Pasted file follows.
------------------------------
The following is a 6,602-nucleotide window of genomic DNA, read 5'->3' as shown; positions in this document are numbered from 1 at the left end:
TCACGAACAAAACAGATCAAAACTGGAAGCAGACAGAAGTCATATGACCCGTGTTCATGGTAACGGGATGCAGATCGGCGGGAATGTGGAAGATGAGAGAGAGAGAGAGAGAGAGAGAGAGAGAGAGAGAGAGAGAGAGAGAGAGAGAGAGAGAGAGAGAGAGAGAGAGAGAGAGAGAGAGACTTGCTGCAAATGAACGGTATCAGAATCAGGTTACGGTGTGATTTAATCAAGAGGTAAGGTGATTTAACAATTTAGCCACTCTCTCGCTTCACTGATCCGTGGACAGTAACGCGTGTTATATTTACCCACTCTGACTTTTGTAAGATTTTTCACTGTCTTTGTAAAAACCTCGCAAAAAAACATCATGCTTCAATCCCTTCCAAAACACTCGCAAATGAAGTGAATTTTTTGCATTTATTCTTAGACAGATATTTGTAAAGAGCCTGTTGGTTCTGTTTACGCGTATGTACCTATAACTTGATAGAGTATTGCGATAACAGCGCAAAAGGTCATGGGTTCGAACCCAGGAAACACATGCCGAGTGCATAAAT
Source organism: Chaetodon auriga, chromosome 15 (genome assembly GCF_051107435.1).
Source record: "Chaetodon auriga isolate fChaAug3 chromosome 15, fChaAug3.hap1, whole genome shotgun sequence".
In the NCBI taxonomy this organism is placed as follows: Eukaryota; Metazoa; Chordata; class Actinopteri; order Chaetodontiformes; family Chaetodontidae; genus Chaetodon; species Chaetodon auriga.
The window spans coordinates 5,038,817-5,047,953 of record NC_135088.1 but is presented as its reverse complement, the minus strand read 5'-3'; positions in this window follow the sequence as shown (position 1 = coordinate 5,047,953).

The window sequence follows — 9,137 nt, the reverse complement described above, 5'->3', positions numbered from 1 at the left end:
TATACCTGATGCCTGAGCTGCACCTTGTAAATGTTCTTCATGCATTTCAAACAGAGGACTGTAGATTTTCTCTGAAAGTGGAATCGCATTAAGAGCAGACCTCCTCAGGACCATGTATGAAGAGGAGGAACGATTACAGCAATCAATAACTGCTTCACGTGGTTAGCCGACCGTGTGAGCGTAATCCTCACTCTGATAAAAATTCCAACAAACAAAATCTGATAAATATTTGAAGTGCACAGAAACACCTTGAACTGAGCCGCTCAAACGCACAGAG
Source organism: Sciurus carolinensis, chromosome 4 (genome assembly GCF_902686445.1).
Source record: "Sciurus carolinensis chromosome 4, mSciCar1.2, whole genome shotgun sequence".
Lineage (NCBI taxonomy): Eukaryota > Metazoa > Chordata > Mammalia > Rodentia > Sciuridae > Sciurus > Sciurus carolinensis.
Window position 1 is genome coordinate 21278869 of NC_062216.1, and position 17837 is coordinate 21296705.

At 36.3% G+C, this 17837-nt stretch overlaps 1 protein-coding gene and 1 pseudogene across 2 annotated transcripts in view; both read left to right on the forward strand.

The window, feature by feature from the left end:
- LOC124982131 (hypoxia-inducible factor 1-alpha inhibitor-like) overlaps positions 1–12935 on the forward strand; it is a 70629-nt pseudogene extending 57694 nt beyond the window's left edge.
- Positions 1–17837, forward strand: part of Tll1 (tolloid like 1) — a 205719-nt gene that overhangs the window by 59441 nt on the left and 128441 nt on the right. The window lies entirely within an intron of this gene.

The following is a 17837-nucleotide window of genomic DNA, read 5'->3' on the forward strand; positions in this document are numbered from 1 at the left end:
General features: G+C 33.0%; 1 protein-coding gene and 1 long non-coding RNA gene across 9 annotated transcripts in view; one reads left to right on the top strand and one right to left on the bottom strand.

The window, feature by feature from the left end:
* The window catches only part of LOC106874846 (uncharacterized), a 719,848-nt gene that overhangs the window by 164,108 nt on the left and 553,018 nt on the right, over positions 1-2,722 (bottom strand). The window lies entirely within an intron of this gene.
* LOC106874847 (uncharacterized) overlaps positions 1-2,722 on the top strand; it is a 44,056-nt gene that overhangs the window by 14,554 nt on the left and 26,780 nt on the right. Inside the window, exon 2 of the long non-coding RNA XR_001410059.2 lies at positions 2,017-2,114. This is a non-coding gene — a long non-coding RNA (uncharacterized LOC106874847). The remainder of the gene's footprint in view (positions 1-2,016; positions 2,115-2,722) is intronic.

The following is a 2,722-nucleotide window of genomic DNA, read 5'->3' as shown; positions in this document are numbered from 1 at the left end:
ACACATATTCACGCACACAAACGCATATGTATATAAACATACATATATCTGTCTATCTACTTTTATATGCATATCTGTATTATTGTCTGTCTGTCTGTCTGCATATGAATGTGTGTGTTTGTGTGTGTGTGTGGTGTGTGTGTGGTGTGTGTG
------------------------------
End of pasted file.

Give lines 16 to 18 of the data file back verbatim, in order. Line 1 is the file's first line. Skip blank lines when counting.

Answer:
- Positions 1–17837, forward strand: part of Tll1 (tolloid like 1) — a 205719-nt gene that overhangs the window by 59441 nt on the left and 128441 nt on the right. The window lies entirely within an intron of this gene.

The following is a 17837-nucleotide window of genomic DNA, read 5'->3' on the forward strand; positions in this document are numbered from 1 at the left end:
General features: G+C 33.0%; 1 protein-coding gene and 1 long non-coding RNA gene across 9 annotated transcripts in view; one reads left to right on the top strand and one right to left on the bottom strand.